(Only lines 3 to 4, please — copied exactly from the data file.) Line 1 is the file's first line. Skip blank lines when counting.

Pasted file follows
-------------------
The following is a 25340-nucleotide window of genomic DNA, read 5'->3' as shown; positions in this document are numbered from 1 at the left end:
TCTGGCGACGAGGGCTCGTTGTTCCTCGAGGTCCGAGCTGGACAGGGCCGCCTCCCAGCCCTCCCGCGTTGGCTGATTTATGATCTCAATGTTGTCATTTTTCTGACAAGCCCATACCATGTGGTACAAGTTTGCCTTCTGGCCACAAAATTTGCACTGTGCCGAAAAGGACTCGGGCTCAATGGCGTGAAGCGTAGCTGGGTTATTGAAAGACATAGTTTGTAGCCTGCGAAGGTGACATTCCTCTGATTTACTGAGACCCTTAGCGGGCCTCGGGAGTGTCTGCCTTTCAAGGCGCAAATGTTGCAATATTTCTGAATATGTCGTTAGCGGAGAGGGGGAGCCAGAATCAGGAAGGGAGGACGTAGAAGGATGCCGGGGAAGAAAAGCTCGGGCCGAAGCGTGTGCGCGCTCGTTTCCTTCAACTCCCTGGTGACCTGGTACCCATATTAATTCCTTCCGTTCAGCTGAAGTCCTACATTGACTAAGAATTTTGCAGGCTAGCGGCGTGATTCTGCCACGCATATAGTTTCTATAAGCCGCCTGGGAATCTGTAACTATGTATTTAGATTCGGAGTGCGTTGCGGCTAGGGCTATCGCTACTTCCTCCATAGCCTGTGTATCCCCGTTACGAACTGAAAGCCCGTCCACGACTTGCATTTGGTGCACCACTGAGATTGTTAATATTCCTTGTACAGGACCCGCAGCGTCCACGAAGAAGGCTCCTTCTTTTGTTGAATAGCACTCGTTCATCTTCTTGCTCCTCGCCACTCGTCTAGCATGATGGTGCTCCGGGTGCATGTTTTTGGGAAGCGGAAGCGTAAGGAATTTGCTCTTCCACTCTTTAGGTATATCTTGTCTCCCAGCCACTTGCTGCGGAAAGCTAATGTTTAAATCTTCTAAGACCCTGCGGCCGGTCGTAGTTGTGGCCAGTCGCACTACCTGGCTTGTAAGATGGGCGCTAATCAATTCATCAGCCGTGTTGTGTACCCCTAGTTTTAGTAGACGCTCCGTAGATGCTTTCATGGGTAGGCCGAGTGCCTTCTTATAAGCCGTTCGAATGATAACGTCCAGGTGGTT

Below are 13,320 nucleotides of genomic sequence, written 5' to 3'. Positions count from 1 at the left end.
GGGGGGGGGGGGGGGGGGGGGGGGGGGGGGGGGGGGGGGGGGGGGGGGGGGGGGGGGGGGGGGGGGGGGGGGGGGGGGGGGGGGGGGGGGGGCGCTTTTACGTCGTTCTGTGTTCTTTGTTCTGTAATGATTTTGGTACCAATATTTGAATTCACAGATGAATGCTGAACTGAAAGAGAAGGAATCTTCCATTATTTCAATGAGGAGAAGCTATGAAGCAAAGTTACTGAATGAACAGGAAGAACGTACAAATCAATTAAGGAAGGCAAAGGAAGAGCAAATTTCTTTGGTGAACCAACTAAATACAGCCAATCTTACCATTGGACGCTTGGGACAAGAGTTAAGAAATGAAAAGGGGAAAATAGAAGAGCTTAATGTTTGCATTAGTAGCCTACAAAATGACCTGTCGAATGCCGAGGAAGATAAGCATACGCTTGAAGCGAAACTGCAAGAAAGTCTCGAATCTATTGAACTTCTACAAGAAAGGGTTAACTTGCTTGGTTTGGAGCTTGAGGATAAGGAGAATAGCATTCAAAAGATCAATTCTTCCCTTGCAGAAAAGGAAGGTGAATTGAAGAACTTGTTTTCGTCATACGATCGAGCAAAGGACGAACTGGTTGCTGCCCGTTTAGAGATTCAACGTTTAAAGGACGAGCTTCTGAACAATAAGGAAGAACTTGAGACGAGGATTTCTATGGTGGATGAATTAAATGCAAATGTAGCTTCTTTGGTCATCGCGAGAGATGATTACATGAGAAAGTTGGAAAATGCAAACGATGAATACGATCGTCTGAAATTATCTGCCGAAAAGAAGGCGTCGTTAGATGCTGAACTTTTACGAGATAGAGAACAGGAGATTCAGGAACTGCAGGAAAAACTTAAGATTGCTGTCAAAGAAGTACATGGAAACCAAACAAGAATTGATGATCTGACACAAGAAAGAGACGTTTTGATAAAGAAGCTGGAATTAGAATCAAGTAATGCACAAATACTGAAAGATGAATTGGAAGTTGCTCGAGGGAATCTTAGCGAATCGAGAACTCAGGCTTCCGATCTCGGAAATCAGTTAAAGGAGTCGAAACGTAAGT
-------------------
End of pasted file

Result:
Below are 13,320 nucleotides of genomic sequence, written 5' to 3'. Positions count from 1 at the left end.
GGGGGGGGGGGGGGGGGGGGGGGGGGGGGGGGGGGGGGGGGGGGGGGGGGGGGGGGGGGGGGGGGGGGGGGGGGGGGGGGGGGGGGGGGGGGCGCTTTTACGTCGTTCTGTGTTCTTTGTTCTGTAATGATTTTGGTACCAATATTTGAATTCACAGATGAATGCTGAACTGAAAGAGAAGGAATCTTCCATTATTTCAATGAGGAGAAGCTATGAAGCAAAGTTACTGAATGAACAGGAAGAACGTACAAATCAATTAAGGAAGGCAAAGGAAGAGCAAATTTCTTTGGTGAACCAACTAAATACAGCCAATCTTACCATTGGACGCTTGGGACAAGAGTTAAGAAATGAAAAGGGGAAAATAGAAGAGCTTAATGTTTGCATTAGTAGCCTACAAAATGACCTGTCGAATGCCGAGGAAGATAAGCATACGCTTGAAGCGAAACTGCAAGAAAGTCTCGAATCTATTGAACTTCTACAAGAAAGGGTTAACTTGCTTGGTTTGGAGCTTGAGGATAAGGAGAATAGCATTCAAAAGATCAATTCTTCCCTTGCAGAAAAGGAAGGTGAATTGAAGAACTTGTTTTCGTCATACGATCGAGCAAAGGACGAACTGGTTGCTGCCCGTTTAGAGATTCAACGTTTAAAGGACGAGCTTCTGAACAATAAGGAAGAACTTGAGACGAGGATTTCTATGGTGGATGAATTAAATGCAAATGTAGCTTCTTTGGTCATCGCGAGAGATGATTACATGAGAAAGTTGGAAAATGCAAACGATGAATACGATCGTCTGAAATTATCTGCCGAAAAGAAGGCGTCGTTAGATGCTGAACTTTTACGAGATAGAGAACAGGAGATTCAGGAACTGCAGGAAAAACTTAAGATTGCTGTCAAAGAAGTACATGGAAACCAAACAAGAATTGATGATCTGACACAAGAAAGAGACGTTTTGATAAAGAAGCTGGAATTAGAATCAAGTAATGCACAAATACTGAAAGATGAATTGGAAGTTGCTCGAGGGAATCTTAGCGAATCGAGAACTCAGGCTTCCGATCTCGGAAATCAGTTAAAGGAGTCGAAACGTAAGT